To walk alongside another person in the ministry of accompaniment means I choose to walk with an open heart, expectant that we we are learning together from each other. We are sharing our joys and sorrows with the same feeling for each other.We are working together, shoulder to shoulder, hand to hand, walking in the same direction with the same purpose. In this way, we are demonstrating the life and love of Christ with one another, giving the best of ourselves to each other in the hope that together, we are better than we could possibly be if we were walking alone. We accompany one another and become the the body of Christ. We glorify God in the working out of our faith, walking together.
My mentor, Helen DeLano practiced the art of accompaniment. She was a missionary along with her husband Bob in Nagaland (NE part of India). I met her after she retired, and in her 70’s she was accompanying people from El Salvador back to their villages and homeland after the war In Central America. Many peasants and villagers fled the war. They were safer and had more freedom to return if accompanied by people of faith like Helen who could witness any injustice related to the return home. She literally walked with people across borders to share the work of repair and restoration, coming home. Not her home, but she acted as if it was her journey, her loss, her need to return home, the same as those she accompanied.
I learned so much from Helen. She had an amazing capacity to enlarge the rooms and chambers of her heart to take in one more person, to carry the joys and sorrows of yet one more stranger along the way. She never thought in terms of limits — her love was limitless and without borders, unconditional. She was possessed by a joy and freedom that was the work of the Holy Spirit, enlivening her when most people at her age would be thinking about how to put up their feet and rest. Instead, Helen marched to the beat of the Holy Spirit and literally put her feet to the ground to walk with the dispossessed. She walked with Salvadorans trapped in Honduras by the war. She carried bedding and pots and pans, laughing and watching with the women, ready to give an answer to the press and the media if there should be any attempt to block the path back to El Salvador and home, for her friends.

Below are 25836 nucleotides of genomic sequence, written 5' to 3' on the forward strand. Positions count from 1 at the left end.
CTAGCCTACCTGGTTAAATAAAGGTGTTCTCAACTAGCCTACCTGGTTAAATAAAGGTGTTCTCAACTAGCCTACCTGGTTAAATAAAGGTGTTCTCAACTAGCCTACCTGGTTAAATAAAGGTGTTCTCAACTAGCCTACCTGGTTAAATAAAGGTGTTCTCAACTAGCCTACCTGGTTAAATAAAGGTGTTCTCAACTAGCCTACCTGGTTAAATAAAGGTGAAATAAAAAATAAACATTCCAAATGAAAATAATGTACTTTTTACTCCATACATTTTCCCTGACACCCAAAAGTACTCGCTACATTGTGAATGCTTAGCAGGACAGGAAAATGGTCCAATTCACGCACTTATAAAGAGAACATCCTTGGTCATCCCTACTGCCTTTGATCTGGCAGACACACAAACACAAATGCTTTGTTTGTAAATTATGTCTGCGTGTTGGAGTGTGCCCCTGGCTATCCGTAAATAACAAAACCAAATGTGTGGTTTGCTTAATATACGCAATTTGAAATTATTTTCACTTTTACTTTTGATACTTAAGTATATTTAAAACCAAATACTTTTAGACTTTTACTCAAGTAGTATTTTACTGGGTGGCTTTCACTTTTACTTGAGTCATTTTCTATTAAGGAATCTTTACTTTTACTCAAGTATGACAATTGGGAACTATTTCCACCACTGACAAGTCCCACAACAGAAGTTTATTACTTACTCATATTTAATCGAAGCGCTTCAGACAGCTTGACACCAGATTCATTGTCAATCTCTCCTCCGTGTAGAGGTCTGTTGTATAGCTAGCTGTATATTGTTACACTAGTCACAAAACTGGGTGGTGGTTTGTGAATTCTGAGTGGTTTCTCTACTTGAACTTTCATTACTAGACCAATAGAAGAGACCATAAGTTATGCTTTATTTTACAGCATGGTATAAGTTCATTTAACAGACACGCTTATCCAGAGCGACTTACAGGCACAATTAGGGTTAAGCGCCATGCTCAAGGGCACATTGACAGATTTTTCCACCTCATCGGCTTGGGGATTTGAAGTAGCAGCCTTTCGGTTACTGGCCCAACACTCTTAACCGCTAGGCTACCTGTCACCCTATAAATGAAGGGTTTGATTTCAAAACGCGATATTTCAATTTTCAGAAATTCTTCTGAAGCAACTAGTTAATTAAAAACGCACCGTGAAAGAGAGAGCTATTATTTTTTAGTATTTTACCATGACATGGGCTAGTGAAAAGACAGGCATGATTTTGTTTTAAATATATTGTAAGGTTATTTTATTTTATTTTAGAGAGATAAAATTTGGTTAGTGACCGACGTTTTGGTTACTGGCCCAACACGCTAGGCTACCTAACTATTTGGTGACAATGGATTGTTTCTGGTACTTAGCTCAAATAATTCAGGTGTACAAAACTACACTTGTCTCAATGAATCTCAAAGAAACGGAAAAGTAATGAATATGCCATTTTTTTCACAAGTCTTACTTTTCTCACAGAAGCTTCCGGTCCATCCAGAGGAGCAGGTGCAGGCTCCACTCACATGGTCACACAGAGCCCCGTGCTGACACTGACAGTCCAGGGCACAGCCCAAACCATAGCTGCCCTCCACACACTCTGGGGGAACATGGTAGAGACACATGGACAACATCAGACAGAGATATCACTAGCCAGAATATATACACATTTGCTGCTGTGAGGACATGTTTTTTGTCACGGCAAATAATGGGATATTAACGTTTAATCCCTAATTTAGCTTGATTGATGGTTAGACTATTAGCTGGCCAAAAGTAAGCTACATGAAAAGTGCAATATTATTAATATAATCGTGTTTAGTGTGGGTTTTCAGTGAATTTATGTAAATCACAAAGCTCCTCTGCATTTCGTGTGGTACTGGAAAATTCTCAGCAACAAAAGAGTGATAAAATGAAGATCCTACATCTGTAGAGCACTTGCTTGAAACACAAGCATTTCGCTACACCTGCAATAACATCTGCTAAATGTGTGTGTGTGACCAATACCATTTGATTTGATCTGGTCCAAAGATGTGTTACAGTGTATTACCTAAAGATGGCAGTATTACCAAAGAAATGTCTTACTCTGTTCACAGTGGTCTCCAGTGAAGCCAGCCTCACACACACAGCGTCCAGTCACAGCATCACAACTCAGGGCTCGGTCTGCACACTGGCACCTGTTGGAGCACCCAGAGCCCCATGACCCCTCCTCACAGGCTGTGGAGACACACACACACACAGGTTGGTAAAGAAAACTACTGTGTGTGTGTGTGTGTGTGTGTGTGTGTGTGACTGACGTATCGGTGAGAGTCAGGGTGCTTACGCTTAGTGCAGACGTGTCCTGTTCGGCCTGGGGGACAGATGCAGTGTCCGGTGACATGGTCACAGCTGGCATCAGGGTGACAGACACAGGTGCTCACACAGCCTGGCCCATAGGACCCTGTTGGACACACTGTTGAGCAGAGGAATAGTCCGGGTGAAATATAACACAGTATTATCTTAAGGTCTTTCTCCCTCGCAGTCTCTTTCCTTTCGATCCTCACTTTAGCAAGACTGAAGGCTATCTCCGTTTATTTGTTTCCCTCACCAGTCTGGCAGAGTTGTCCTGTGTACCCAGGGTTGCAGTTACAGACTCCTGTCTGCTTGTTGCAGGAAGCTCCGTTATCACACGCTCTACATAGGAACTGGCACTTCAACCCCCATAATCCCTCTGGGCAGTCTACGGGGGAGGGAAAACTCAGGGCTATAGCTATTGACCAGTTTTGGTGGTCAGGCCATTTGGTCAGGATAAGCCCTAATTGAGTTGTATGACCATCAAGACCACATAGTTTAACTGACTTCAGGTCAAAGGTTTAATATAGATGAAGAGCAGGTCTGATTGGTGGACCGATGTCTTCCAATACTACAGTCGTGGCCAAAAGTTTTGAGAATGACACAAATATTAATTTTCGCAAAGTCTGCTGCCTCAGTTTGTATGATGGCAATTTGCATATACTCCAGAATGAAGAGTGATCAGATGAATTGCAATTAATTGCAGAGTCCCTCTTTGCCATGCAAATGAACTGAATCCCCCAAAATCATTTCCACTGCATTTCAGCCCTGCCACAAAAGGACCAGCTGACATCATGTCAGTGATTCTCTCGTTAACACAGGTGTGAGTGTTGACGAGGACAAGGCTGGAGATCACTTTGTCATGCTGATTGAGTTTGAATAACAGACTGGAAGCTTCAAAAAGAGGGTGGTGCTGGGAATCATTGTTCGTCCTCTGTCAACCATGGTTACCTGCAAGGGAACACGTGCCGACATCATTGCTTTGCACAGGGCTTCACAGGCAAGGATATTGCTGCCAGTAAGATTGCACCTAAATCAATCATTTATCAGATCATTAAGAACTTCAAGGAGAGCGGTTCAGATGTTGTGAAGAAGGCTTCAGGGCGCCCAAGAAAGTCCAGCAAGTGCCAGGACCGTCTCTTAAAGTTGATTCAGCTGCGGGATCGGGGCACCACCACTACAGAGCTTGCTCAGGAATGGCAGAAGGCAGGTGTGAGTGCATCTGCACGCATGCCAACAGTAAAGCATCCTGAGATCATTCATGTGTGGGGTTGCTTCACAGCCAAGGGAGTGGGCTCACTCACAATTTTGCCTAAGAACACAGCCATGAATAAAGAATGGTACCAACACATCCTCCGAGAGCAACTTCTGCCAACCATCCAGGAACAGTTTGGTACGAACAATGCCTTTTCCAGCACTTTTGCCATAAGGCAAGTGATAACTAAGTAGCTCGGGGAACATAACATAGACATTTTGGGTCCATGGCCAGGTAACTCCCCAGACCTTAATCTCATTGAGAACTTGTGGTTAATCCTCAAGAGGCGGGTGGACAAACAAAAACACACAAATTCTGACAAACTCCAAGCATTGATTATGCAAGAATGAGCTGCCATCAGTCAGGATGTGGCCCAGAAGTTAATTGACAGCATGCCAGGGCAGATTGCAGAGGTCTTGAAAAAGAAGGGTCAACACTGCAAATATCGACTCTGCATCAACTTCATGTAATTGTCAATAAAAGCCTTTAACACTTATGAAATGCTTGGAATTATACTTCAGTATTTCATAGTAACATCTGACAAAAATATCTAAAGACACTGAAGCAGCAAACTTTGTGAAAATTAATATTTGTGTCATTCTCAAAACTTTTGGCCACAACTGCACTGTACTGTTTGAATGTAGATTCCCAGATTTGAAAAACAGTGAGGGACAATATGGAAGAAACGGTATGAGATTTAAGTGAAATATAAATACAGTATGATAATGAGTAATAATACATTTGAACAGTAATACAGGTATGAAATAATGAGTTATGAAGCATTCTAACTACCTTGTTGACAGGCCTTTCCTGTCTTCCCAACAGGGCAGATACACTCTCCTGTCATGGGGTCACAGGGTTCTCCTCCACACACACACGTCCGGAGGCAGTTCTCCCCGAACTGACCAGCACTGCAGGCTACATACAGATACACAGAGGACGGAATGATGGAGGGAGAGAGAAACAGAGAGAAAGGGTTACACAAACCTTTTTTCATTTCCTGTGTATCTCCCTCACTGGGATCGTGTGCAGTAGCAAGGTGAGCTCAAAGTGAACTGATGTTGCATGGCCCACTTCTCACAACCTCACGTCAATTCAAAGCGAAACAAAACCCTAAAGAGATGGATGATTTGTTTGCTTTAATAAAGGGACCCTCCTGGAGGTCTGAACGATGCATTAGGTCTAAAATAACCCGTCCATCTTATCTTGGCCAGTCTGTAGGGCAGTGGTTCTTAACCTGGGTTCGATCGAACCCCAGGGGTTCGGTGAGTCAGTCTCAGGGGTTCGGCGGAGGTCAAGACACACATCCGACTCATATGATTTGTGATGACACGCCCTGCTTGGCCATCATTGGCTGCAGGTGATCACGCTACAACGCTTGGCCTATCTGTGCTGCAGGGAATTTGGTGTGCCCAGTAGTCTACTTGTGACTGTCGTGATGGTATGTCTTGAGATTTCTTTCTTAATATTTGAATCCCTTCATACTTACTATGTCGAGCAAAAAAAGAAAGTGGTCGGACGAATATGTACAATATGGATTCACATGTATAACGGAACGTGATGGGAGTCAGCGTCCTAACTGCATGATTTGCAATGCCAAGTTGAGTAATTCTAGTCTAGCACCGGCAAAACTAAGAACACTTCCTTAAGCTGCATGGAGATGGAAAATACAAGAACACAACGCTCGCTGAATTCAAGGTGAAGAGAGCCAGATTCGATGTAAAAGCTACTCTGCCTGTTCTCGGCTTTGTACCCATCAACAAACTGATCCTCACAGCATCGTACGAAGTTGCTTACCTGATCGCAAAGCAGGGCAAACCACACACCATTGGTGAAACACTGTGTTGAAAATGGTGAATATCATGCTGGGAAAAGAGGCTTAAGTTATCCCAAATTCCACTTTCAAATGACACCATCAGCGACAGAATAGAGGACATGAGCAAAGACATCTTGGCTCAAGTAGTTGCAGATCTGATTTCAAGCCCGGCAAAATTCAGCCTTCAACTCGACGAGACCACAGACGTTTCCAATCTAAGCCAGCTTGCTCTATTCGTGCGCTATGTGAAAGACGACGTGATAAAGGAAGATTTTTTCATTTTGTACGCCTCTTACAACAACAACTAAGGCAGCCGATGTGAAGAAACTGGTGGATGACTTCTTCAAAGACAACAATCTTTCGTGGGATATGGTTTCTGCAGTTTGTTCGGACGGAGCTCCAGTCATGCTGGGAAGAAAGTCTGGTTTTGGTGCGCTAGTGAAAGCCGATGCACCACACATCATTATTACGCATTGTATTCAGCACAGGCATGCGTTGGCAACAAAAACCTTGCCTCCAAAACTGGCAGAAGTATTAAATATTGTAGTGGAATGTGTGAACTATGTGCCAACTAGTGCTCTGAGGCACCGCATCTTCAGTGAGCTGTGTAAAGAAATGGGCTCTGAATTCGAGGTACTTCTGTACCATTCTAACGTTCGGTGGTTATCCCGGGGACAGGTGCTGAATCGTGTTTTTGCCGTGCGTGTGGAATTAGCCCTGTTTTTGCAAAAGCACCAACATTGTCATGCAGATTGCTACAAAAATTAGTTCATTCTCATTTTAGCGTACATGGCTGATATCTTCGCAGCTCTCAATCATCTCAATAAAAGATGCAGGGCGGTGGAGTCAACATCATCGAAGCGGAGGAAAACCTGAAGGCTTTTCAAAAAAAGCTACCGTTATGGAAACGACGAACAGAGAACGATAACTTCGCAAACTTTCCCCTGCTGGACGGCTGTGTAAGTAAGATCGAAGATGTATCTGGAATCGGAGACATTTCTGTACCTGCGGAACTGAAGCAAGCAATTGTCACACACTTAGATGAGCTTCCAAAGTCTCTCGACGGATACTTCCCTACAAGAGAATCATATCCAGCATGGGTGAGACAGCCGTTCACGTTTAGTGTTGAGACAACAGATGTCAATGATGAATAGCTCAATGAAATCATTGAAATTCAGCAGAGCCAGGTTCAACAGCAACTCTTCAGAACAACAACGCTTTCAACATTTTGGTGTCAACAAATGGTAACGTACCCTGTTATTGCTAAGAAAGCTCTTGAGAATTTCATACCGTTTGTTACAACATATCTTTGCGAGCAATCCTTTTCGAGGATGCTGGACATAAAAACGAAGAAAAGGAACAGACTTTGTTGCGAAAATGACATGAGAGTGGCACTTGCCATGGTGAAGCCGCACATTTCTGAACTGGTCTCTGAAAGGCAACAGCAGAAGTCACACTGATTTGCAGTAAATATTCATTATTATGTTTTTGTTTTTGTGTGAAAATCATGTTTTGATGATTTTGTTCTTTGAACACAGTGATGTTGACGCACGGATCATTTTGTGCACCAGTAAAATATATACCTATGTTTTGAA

This week we are in Kansas City, Kansas, conducting a 10 Day Conflict of Transformation Trainers (TCTT) with 32 people from 8 countries — Canada, Japan, Bangladesh, Myanmar, United Kingdom, Thailand, Nicaragua and the U.S. We are hearing each other’s stories in this first program of the new Buttry Center for Peace and Non-Violence at Central Baptist Theological Seminary. Our co-facilitator is Benjamin Kam Sian Muang (in photo above) from Myanmar, a graduate of the 2016 Baguio, Philippines TCTT.
We have literally walked with some of these brothers and sisters during seasons of violence and conflict that has torn their countries apart. Tonight we laid hands on and prayed for a sister from Nicaragua, sharing tissues and tears, sharing sorrows about the political violence in her homeland. Dan has been in Nicaragua twice this year to do training and carry out the ministry of accompaniment.
Sometimes Dan especially will go to places where even the police will not go. We don’t even bother to look at the State Department advisories about where we should travel or not — in that case we would never go anywhere accompaniment is required. When those who are “sworn to protect” will not go, that is where only God can bring help and hope. That is exactly where as peacemakers we are called to go — to MAKE peace, not keep peace. Peacemaking requires strategy, expense, moral conviction and a desire to walk alongside those most affected – to be present and affected with them, until together we experience the peace of Christ. Accompaniment — what God does for and with us, we do for others. This is part of peacemaking.